Section 41 FOIA Information provided in confidence
In most cases the personal information being requested will relate to sensitive personal information about the deceased, especially where it is contained within a social care or health record. In accordance with guidance from the Information Commissioner's Office and case decisions from the First-Tier Information Rights Tribunal, due to the very personal and sensitive nature of these records, it is likely that they continue to be subject to a duty of confidence after the individual's death.
It is generally assumed that this personal information would have been provided in confidence and as such, the exemption within section 41 may apply. We must show that it did not create the information and that it had been obtained from another person. This will usually be met for social care records as these are concerned with the welfare and care of an individual. It is very likely that the information will have been obtained from the individual themselves, or the professionals involved in their care.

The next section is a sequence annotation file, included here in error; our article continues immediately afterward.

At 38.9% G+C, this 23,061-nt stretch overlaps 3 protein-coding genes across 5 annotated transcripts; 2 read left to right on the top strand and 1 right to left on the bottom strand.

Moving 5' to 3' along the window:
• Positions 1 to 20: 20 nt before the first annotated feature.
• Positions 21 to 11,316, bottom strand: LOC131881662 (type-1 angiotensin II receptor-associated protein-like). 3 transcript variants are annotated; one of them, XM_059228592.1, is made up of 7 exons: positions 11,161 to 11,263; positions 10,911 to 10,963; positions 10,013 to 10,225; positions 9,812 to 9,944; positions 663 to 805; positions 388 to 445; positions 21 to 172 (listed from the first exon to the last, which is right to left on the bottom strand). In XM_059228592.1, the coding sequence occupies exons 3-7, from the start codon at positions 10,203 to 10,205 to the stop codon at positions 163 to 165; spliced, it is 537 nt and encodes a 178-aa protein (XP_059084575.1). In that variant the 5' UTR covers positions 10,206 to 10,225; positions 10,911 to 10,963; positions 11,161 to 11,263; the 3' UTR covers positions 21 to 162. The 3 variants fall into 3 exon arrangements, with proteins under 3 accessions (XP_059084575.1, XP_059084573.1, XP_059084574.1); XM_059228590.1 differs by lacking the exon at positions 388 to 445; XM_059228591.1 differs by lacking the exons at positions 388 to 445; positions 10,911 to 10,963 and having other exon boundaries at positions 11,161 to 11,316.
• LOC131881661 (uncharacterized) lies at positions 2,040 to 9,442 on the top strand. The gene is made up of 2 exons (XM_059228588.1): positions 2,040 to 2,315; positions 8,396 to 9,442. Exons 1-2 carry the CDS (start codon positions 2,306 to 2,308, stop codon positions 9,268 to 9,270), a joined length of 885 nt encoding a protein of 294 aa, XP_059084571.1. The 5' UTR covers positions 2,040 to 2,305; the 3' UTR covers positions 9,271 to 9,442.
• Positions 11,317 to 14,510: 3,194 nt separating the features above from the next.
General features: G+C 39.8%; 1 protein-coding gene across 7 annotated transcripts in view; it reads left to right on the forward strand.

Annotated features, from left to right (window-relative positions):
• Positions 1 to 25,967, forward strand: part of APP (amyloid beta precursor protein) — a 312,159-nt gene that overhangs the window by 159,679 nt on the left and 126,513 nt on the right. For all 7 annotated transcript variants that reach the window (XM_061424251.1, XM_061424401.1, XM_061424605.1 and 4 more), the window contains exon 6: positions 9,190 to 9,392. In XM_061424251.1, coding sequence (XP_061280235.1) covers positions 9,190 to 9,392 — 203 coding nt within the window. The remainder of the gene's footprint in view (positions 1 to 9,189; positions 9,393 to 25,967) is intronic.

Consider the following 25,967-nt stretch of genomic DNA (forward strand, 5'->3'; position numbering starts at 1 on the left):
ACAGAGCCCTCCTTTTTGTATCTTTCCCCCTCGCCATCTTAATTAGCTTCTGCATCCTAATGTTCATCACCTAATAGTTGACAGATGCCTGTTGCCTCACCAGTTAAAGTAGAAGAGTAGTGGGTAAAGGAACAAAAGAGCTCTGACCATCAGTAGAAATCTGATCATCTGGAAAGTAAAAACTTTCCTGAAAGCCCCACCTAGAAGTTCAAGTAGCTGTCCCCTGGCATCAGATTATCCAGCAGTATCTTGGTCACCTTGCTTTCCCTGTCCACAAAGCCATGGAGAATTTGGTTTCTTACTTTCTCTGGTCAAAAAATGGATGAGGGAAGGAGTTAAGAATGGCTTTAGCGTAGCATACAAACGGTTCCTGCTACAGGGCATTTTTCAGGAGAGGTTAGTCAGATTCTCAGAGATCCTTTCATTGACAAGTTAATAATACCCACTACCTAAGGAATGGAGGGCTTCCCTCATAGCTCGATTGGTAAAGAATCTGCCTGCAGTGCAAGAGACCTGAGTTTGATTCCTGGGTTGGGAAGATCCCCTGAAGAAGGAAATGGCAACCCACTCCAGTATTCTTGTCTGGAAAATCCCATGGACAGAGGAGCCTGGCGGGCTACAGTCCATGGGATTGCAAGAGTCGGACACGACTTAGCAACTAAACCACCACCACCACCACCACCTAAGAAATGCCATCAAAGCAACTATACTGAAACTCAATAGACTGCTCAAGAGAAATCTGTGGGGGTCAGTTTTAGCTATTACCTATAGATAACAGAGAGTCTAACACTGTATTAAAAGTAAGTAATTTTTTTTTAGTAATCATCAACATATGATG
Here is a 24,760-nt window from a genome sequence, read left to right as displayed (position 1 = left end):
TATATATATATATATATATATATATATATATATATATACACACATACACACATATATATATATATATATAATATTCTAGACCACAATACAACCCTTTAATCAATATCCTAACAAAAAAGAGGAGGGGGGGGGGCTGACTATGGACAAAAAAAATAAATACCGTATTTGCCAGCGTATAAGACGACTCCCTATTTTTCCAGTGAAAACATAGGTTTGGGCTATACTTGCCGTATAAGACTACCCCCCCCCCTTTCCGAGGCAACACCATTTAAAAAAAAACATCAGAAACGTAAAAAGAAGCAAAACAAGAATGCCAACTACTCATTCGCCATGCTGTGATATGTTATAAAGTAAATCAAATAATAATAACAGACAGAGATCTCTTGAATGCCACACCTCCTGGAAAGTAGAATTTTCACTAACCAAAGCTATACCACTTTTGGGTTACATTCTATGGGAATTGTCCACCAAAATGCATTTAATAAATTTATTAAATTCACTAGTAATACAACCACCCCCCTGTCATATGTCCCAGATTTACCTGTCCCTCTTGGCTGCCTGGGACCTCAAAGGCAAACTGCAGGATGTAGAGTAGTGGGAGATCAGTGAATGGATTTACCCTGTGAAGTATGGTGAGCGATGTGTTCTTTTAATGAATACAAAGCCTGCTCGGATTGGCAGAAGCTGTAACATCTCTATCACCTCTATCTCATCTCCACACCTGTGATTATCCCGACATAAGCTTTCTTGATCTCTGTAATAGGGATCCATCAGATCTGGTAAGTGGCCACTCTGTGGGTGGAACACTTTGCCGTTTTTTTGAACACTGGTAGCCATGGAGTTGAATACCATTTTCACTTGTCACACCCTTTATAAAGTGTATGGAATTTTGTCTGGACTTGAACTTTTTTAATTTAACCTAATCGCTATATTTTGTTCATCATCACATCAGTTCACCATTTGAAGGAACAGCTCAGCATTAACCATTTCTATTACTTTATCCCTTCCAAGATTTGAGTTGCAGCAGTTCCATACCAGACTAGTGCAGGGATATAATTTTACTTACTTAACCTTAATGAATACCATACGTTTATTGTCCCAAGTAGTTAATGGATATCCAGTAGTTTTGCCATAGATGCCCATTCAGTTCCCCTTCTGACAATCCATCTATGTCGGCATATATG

If we believe that disclosure of the deceased's personal information would be likely to give rise to an actionable breach of confidence then the exemption can be applied. The Information Commissioner's Office has case precedent that establishes that the duty of confidence continues after death and that this can be transferred to the personal representative. Whether a personal representative exists or is known to the Council, is irrelevant, what is important is the ability to establish in principle that a personal representative might exist who could take legal action against any breach of confidence.
Medical or Health Records will only be available through the Access to Health Records Act 1990 and you will be required to contact the deceased's GP or the relevant health professionals involved in the deceased's care.